With reference to equations (9) and (13) one can construct the vectors
R u 1=(r 1 u r 2 u r 3 u r 4 u r 5 u *r 6 u *r 7 u *r 8 u*),
R u 2=(−r 2 u r 1 u r 4 u −r 3 u −r 6 u *r 5 u *r 8 u *−r 7 u*),
R u 3=(−r 3 u −r 4 u r 1 u r 2 u −r 7 u *−r 8 u *r 5 u *r 6 u*),
R u 4=(−r 4 u r 3 u −r 2 u r 1 u −r 8 u *r 7 u *−r 6 u *r 5 u*), (16)
where r1 u,r2 u, . . . r8 u are the signals that are received at the uth block, and also observe that Ru q=vq(Su)rΩ. It can also be shown that
and, this allows one to determine that if the product Ru+1Ru q* is to be developed, its value is:
Recalling that the four vectors, v1, v2, v3, and v4, are orthogonal to each other, and how is constructed in equation (10), results in
where q is 1, 2, 3, or 4 in the above example. Therefore, one can construct a vector
Because the elements of (i.e., the Pw vectors) have equal length, to compute PK, the receiver can compute the closet vector of to . Once this vector is computed, the inverse mapping of β is applied and the transmitted bits are recovered.
From the resemblance of equation (19) to analogous formula for maximum ratio combining, it can be shown mathematically that the above detection method provides 4-level diversity assuming 4 transmit and one receive antennas. However, the following physical argument also demonstrates this fact. For the multiplicative coefficient
in equation (19) to be small, which corresponds to a failure to receive the sent signal, all |αi|, i=1,2,3,4 have to be small. In other words, all sub-channels from the four transmit antennas to the receive antenna must undergo fading. Conversely, one can say that the decoder suffers from the detrimental effect of fading only if all of the four sub-channels have small path gains. This is equivalent to saying that a 4-level diversity has been achieved.
The same procedure can be used for more than one receive antenna. For each receive antenna j, we compute j using the method disclosed above for , assuming as if only receiver antenna j exists. Then the closest vector of to
(multiplied by a normative constant) is computed. Subsequently, the transmitted bits are computed by applying the inverse mapping of β.
The above example demonstrates a situation where n=k. When the number of transmit antennas is less than the number of symbols, n<k, the same approach works; however, some of the details are different. In what follows we consider an example where three transmit antennas, with the space-time block code being:
When there is only one receive antenna, m=1, the received signals are related to the constellation symbols s1, s2, s3, s4 by
One may simply check that Ω for G83 can be calculated from Ω for G84, equation (7), by setting α4=0. Therefore, again for each specific constellation symbols S, vectors v1(S), v2(S), v3(S), v4(S) can create a basis for the 4-dimensional space of any arbitrary 4-dimensional constellation symbols and the same encoding and decoding schemes are applicable. The only difference in the final result is that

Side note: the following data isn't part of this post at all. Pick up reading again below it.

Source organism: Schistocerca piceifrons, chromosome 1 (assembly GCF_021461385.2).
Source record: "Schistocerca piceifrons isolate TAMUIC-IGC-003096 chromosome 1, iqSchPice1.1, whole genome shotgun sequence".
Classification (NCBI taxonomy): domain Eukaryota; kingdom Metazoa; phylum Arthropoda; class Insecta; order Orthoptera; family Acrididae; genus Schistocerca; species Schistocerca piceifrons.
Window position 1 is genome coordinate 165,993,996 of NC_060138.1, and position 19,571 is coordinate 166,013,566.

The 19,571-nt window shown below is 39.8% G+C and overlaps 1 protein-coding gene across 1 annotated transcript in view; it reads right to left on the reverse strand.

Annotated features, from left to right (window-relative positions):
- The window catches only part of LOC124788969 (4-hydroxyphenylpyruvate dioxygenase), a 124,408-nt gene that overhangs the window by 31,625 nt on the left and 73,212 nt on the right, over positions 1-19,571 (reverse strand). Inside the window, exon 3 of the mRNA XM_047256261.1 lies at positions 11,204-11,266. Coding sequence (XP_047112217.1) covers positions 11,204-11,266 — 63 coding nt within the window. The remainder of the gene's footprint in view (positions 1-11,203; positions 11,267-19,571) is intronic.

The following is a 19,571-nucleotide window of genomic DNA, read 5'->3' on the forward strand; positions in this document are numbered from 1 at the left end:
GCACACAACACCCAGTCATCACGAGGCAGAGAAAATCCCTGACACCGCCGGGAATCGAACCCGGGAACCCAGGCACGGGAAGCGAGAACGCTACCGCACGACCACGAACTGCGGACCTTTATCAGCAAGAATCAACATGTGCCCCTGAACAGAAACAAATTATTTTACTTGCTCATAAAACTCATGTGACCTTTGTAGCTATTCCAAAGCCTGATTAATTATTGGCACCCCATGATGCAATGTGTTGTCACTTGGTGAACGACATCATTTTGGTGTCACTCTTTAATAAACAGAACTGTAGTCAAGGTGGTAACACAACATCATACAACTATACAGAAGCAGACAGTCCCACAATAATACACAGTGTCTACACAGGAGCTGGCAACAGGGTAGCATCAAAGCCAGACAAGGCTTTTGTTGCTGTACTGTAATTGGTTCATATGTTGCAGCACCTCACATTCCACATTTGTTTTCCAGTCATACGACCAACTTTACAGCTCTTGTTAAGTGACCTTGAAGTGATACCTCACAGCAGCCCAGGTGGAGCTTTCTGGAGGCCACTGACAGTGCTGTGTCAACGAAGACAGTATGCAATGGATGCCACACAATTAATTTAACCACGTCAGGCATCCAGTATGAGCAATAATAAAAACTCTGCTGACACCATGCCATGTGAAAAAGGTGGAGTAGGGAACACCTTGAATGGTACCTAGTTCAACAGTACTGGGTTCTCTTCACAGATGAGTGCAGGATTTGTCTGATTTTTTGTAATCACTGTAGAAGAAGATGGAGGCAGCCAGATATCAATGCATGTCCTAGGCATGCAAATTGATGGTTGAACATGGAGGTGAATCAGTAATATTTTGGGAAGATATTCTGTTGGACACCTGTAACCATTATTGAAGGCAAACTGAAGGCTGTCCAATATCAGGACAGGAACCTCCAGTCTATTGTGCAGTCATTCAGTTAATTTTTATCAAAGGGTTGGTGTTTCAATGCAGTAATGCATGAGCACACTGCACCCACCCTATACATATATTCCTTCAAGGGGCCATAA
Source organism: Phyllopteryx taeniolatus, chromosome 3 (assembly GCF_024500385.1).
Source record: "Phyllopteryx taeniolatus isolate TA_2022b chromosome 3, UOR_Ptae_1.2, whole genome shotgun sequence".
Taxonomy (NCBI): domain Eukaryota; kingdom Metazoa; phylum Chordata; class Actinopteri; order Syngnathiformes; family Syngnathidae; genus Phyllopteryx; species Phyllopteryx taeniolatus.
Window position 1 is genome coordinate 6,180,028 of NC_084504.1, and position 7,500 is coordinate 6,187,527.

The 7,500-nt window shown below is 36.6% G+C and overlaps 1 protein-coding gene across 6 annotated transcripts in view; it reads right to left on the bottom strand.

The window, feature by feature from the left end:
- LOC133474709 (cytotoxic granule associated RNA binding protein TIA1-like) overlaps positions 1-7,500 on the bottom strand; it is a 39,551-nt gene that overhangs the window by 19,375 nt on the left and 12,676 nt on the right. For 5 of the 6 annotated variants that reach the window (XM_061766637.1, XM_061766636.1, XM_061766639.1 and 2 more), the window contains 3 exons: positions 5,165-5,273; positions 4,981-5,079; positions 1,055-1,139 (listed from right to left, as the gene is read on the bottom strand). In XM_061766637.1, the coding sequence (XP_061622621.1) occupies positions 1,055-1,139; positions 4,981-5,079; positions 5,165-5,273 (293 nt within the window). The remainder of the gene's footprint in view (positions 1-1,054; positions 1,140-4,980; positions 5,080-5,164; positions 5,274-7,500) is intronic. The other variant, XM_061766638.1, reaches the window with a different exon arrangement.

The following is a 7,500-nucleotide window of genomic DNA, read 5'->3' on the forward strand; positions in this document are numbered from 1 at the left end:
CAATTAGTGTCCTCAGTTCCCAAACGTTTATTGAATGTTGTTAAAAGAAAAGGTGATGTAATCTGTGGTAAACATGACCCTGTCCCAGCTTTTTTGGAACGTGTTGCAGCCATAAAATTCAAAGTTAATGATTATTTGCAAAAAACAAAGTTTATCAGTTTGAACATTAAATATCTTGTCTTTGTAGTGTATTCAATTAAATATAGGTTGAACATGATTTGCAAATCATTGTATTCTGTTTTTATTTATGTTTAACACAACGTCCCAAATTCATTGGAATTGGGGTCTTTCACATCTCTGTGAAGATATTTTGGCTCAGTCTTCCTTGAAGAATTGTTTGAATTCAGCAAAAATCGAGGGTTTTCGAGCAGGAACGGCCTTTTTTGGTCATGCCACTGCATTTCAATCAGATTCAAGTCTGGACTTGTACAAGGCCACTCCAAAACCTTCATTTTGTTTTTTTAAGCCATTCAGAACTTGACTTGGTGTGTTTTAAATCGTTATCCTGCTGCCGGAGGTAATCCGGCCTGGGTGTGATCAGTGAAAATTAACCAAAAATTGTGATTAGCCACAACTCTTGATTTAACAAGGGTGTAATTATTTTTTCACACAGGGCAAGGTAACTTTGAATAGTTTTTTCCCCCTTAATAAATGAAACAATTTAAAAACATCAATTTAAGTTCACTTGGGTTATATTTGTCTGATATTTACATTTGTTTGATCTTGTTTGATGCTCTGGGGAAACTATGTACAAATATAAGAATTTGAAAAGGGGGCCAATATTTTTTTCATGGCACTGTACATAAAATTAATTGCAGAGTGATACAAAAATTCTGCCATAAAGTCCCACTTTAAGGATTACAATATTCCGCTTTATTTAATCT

is replaced by
Therefore, a 3-level diversity is achieved using three transmit antennas and G83 as expected.
We have assumed rate half space-time block codes that can be applied to any complex constellation set. If the constellation set is real, rate one space-time block codes are available and the same approach works. For example, in the case of p=k=4, the following space-time block code exists for n=4:
It can be shown that
(r 1 r 2 r 3 r 4 r 1 *r 2 *r 3 *r 4*)=(s 1 s 2 s 3 s 4)Ω, (26)
where Ω is defined by equation (7). Similar differential encoding and decoding are possible if we use the following vectors for Ru 1,I=1,2,3,4 and Ru+1:
R u+1=(r 1 u+1 r 2 u+1 r 3 u+1 r 4 u+1 r 1 (u+1) *r 2 (n+1) *r 3 (u+1) *r 4 (u+1)*), (28)
This results in a full-diversity, full-rate, scheme for differential detection.
In consonance with the above developments, a transmitter in accordance with the principles disclosed herein comprises a mapping module 12 that gathers blocks of bk bit and maps them to vectors Pw. Those vectors are applied to processing element 13 that develops the vector Su+1, with the help of vector Su, which is derived from the output of processing element 13, delayed by one block in element 14. The output of processing element 13 is applied to block 15, which computes the symbol in accordance with a selected space-time mapping, such as G84, and applies the results to a antennas 11-1 through 11-n.
At the receiver, for each receive antenna (e.g., antenna 21-1) the received signals of a block are formed into vector Ru, for example (e.g., in element 22-1), and with a delay element (e.g., 23-1) the signals Ru+1 and Ru are developed. Those signals are applied to a processor (e.g., 24-1) where the products Ru+1Ru 1*, Ru+1Ru 2*, . . . Ru+1Ru u* are computed, which form the vector 1 for processor 24-1 (and, generally, j terms are computed in the processors 24, where j=1, 2, . . . m). The different j terms are formed and summed in element 25 to form
and minimum distance decoding results in a detected Pw vector. Lastly, the detected Pw vector is applied to inverse mapping circuit 26, which recovers bk bits for the transmitted block.
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|U.S. Classification||375/299, 375/347, 455/101, 375/267, 455/132|
|Cooperative Classification||H04B7/0671, H04B7/0669|
|European Classification||H04B7/06C2D, H04B7/06C2C|
|Jan 3, 2002||AS||Assignment|
Owner name: AT&T CORP., NEW YORK
Free format text: ASSIGNMENT OF ASSIGNORS INTEREST;ASSIGNORS:JAFARKHANI, HAMID;TAROKH, VAHID;REEL/FRAME:012425/0485;SIGNING DATES FROM 20010427 TO 20010712